Thursday, February 17, 2011

random acts of remembrance

I honestly don't know how graveyards came to be perceived as places to dread. My neighbor recently buried his mother in a nearby cemetery, and in my opinion he summed it up perfectly when he said that cemeteries are places filled with love. Everybody there was cherished by their family, with hopes that their memory will live on.

These Memento Mori pieces by Lady Lavona capture that sense of magical remembrance. Each tintype is a portrait of a different person. Who were they? How were they remembered by the ones who loved them? And how does our looking at these portraits - remembering them even though we've never met them - bestow upon them a certain immortality? Are they thankful to be remembered?

Friday, February 4, 2011

When this you see

After being inspired by 19th century memorial needlework, I asked Jessica Marquez of Miniature Rhino to create a special needlepoint. I already have a couple of her needlework constellations, which I adore.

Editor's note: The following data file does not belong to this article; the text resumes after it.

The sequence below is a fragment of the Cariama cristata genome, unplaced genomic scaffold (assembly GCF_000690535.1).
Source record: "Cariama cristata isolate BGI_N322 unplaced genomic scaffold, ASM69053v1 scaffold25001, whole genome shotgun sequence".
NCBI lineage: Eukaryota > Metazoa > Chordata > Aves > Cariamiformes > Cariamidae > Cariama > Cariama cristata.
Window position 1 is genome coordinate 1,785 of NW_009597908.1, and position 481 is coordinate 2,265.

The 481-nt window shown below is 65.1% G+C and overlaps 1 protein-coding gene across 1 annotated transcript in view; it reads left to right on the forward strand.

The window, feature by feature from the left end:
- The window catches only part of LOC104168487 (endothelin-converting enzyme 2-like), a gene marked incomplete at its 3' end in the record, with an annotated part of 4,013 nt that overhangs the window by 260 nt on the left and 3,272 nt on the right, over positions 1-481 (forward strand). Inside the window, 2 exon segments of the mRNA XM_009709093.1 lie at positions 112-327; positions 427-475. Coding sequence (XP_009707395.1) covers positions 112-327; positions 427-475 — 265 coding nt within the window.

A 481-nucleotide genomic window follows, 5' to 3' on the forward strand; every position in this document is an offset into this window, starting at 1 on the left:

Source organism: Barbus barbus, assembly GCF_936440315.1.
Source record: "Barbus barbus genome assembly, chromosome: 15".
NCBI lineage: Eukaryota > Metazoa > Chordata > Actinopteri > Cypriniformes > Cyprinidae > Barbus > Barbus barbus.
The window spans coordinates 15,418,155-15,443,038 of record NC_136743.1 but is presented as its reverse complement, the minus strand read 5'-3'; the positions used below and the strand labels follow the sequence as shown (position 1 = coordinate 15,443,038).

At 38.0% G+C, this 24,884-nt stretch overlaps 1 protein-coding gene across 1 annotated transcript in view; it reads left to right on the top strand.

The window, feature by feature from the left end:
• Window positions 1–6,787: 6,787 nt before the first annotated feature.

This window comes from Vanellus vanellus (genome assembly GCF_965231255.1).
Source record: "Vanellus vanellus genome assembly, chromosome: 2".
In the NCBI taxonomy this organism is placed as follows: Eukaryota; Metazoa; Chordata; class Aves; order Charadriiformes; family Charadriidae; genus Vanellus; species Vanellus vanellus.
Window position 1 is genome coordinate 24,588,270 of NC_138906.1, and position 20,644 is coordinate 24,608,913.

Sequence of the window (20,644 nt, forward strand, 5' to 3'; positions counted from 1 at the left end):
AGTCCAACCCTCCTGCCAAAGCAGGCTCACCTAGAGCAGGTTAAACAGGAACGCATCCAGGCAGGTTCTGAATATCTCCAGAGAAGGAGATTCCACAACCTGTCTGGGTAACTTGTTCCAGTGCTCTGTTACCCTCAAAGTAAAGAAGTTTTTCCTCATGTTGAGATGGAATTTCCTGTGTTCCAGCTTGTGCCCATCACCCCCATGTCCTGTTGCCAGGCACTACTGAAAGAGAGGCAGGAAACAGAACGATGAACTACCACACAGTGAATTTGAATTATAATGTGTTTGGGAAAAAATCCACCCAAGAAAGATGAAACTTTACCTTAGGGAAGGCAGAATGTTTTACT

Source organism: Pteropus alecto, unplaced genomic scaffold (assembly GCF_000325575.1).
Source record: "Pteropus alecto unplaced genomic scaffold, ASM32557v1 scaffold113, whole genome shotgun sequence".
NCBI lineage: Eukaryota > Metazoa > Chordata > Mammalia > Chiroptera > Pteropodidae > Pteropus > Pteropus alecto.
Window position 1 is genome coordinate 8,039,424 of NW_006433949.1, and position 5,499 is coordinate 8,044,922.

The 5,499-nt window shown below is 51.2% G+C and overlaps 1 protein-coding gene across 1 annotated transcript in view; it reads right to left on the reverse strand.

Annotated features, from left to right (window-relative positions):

And here's what she did! Don't you agree that the vintage-inspired stitching is absolutely gorgeous? Look at the detail of the flowers:

This piece is so sweet and versatile, with enough space for a special memento between the phrases Remember me/When this you see. Jessica included some thread for sewing on small tokens. Here's the needlepoint with a lock of my grandmother's hair:

And here it is with the Order of the Eastern Star pendant that belonged to my great-grandmother:

And finally, a sprig of lavender that my mother gave to me:

This sentimental needlepoint is handmade, and can be passed on between generations, giving us a lovely opportunity to remember those we love every time we see it. It also would make an awesome gift. Thanks Jessica!

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Tuesday, February 1, 2011

not the stars

For me, when it comes to words of comfort, packaging is everything. I love the toughness of this distressed wood plaque, available at Patina. The nice thing about these plaques (there are lots) is that they become design elements in their own right. The words almost become secondary to the composition, so the message is there waiting for you when you choose to read it.